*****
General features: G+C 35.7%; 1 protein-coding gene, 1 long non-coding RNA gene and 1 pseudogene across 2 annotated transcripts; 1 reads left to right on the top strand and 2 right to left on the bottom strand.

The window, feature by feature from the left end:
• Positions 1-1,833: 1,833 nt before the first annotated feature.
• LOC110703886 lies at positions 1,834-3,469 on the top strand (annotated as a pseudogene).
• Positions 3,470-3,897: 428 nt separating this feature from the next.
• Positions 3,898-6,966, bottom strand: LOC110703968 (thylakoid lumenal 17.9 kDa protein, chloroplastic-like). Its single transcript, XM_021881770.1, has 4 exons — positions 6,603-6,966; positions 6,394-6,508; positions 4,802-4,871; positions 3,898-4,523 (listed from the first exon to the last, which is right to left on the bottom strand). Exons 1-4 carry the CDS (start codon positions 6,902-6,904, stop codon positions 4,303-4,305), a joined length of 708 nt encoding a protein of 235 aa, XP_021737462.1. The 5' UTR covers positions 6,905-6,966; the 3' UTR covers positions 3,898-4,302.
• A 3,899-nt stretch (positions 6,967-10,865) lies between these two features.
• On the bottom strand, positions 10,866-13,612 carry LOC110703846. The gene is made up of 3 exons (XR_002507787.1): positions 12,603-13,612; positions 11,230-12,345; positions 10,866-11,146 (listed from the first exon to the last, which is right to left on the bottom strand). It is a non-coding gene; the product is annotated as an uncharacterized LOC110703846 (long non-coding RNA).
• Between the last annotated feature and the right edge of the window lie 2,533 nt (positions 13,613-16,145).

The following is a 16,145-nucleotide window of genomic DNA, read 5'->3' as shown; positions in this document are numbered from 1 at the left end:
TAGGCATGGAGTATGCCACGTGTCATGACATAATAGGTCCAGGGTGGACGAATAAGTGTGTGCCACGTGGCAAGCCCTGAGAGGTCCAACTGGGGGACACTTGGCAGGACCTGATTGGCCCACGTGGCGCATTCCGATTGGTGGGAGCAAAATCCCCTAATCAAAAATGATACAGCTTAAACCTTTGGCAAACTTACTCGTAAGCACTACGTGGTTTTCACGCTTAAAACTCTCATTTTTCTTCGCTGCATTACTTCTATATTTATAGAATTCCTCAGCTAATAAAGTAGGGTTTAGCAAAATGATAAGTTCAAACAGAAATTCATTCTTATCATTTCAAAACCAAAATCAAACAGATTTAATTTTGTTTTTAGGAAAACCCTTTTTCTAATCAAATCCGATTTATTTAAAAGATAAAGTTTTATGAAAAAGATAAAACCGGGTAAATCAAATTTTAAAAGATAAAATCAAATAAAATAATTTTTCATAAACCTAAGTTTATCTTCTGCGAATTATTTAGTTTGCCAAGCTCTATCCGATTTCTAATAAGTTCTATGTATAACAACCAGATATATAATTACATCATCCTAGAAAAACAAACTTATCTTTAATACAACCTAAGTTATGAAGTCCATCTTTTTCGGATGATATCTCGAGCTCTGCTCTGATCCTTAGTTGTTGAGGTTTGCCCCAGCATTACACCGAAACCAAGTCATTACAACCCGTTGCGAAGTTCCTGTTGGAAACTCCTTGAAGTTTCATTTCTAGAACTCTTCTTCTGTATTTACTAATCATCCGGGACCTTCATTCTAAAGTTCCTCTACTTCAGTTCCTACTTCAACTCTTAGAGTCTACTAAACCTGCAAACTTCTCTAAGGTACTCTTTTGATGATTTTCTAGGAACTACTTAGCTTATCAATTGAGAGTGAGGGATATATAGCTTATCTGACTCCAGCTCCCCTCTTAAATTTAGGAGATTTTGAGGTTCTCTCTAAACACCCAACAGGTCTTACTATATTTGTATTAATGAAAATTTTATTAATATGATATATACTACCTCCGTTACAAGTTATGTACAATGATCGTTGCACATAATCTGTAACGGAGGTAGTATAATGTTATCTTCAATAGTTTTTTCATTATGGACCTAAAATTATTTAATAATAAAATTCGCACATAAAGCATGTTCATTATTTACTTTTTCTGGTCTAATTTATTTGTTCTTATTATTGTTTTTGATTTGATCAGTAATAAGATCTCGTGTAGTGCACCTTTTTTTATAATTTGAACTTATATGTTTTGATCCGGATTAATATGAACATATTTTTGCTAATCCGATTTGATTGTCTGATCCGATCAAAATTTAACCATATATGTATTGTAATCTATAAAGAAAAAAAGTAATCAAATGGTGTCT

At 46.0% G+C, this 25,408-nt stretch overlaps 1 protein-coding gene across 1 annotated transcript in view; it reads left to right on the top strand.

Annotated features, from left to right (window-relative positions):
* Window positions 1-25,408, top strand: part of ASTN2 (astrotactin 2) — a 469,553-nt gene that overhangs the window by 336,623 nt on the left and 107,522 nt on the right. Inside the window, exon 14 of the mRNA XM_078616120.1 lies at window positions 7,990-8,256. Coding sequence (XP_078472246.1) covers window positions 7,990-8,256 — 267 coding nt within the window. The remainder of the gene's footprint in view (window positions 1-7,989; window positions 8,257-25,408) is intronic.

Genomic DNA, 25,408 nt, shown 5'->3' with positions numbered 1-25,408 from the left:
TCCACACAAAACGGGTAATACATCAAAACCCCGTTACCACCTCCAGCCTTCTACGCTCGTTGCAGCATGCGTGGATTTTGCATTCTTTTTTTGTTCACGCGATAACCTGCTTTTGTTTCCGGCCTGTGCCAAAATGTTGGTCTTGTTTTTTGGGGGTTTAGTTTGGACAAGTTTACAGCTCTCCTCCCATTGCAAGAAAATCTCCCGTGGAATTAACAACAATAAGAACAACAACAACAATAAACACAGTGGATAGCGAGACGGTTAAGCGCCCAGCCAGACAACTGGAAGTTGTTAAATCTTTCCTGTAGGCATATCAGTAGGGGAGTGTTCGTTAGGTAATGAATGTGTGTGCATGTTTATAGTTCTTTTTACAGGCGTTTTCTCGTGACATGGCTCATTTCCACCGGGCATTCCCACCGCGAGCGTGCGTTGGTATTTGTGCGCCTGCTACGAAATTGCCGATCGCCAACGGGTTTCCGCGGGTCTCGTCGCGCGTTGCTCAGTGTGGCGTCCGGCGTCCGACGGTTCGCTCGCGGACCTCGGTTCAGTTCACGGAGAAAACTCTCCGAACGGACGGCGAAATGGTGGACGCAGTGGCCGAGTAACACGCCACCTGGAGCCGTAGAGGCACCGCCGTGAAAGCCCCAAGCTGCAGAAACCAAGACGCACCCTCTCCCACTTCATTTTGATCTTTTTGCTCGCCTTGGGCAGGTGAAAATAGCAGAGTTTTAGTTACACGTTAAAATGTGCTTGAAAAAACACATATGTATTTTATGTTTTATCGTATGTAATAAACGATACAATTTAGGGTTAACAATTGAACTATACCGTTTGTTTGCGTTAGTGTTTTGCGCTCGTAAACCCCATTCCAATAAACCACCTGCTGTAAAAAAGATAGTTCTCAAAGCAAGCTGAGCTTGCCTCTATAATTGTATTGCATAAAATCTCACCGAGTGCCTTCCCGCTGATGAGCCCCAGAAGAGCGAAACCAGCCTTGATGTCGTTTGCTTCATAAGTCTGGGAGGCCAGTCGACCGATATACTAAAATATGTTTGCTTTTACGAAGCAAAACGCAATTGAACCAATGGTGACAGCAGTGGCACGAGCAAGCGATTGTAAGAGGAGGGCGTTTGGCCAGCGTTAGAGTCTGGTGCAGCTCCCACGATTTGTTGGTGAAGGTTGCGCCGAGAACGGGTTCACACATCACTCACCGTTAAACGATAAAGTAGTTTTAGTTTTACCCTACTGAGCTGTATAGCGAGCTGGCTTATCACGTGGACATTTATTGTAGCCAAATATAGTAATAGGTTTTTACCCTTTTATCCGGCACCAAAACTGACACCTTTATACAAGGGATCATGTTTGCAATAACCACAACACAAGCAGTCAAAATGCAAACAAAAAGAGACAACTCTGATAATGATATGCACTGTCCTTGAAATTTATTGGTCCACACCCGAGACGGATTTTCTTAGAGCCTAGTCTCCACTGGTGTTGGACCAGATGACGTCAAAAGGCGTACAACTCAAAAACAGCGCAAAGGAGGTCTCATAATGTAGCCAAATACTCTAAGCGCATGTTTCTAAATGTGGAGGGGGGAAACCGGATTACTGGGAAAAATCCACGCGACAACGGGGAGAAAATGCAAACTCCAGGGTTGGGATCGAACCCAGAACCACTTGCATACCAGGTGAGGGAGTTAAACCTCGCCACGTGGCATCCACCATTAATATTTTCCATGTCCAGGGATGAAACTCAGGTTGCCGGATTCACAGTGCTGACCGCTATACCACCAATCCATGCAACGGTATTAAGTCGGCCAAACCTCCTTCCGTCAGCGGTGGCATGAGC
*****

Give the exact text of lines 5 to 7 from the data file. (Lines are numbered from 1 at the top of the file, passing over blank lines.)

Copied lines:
• Positions 3,470-3,897: 428 nt separating this feature from the next.
• Positions 3,898-6,966, bottom strand: LOC110703968 (thylakoid lumenal 17.9 kDa protein, chloroplastic-like). Its single transcript, XM_021881770.1, has 4 exons — positions 6,603-6,966; positions 6,394-6,508; positions 4,802-4,871; positions 3,898-4,523 (listed from the first exon to the last, which is right to left on the bottom strand). Exons 1-4 carry the CDS (start codon positions 6,902-6,904, stop codon positions 4,303-4,305), a joined length of 708 nt encoding a protein of 235 aa, XP_021737462.1. The 5' UTR covers positions 6,905-6,966; the 3' UTR covers positions 3,898-4,302.
• A 3,899-nt stretch (positions 6,967-10,865) lies between these two features.